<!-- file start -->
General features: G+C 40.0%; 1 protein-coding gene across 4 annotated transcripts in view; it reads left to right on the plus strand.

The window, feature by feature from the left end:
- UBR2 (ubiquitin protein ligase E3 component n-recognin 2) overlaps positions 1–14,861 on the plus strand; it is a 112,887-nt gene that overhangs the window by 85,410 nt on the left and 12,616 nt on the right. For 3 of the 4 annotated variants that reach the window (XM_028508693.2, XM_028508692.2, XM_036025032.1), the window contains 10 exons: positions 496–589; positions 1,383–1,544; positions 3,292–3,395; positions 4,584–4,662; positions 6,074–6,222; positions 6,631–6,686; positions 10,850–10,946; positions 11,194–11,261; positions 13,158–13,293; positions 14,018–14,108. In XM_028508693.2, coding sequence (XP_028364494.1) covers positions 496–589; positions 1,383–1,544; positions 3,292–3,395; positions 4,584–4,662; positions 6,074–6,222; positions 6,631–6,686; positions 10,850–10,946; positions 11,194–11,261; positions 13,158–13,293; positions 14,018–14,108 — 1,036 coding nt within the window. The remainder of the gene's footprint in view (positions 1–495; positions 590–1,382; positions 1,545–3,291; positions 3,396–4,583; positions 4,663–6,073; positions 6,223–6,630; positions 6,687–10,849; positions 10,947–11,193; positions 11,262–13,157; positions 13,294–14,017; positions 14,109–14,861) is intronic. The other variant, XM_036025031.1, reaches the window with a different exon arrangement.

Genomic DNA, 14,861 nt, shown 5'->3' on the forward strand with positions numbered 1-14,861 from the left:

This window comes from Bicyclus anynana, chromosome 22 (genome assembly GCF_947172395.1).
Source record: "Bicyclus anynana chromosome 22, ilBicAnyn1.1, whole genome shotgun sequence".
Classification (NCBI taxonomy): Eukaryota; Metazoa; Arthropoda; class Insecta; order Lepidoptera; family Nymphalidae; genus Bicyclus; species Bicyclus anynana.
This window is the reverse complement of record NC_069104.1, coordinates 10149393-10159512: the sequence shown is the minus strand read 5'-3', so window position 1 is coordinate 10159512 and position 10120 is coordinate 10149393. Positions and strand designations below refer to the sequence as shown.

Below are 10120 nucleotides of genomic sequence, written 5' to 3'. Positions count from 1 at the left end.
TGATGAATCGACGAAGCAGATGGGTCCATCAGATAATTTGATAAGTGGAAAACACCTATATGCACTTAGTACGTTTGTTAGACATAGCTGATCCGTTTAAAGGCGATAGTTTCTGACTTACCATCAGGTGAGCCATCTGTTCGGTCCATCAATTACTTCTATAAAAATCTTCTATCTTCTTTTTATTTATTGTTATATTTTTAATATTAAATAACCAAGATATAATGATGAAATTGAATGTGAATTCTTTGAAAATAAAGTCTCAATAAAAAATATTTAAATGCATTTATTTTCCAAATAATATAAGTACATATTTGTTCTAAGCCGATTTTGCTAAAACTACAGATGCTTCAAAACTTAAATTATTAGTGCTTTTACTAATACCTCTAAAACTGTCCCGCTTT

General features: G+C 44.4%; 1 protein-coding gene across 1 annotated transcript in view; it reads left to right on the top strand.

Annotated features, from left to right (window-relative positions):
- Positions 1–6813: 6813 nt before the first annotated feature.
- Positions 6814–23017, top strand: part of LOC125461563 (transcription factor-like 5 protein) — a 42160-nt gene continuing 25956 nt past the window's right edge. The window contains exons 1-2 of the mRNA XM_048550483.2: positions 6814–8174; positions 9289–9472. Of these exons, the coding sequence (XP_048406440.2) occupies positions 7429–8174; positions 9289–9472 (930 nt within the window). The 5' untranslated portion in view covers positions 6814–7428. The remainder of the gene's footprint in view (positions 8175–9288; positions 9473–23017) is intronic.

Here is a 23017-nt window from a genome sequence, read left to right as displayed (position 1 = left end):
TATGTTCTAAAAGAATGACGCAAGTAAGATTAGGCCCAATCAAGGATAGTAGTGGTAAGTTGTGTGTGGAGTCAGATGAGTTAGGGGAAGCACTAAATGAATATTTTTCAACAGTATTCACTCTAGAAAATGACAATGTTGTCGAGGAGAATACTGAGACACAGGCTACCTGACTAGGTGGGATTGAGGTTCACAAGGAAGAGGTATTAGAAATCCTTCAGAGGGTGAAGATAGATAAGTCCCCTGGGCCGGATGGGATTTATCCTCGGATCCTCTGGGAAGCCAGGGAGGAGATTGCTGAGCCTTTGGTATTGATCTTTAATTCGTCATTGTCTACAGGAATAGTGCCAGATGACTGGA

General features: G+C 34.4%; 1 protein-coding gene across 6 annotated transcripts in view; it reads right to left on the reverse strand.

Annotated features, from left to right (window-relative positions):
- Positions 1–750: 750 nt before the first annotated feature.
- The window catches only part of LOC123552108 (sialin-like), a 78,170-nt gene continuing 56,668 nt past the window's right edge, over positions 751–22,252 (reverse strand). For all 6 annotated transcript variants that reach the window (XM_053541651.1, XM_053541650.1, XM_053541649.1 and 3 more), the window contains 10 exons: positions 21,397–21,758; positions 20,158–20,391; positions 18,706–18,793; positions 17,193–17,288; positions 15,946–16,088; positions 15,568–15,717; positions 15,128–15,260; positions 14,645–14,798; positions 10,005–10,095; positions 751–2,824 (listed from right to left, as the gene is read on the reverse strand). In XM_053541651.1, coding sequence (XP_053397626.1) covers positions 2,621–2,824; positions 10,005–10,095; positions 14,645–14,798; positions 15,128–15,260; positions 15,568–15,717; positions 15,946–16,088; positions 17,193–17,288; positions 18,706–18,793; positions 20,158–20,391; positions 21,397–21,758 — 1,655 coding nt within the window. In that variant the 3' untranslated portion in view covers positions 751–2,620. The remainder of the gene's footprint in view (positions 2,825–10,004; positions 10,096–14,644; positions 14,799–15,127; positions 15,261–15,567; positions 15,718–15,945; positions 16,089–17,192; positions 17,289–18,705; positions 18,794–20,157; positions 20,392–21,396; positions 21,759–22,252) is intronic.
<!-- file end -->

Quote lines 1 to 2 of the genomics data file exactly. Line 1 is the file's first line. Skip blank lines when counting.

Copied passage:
General features: G+C 40.0%; 1 protein-coding gene across 4 annotated transcripts in view; it reads left to right on the plus strand.

The window, feature by feature from the left end: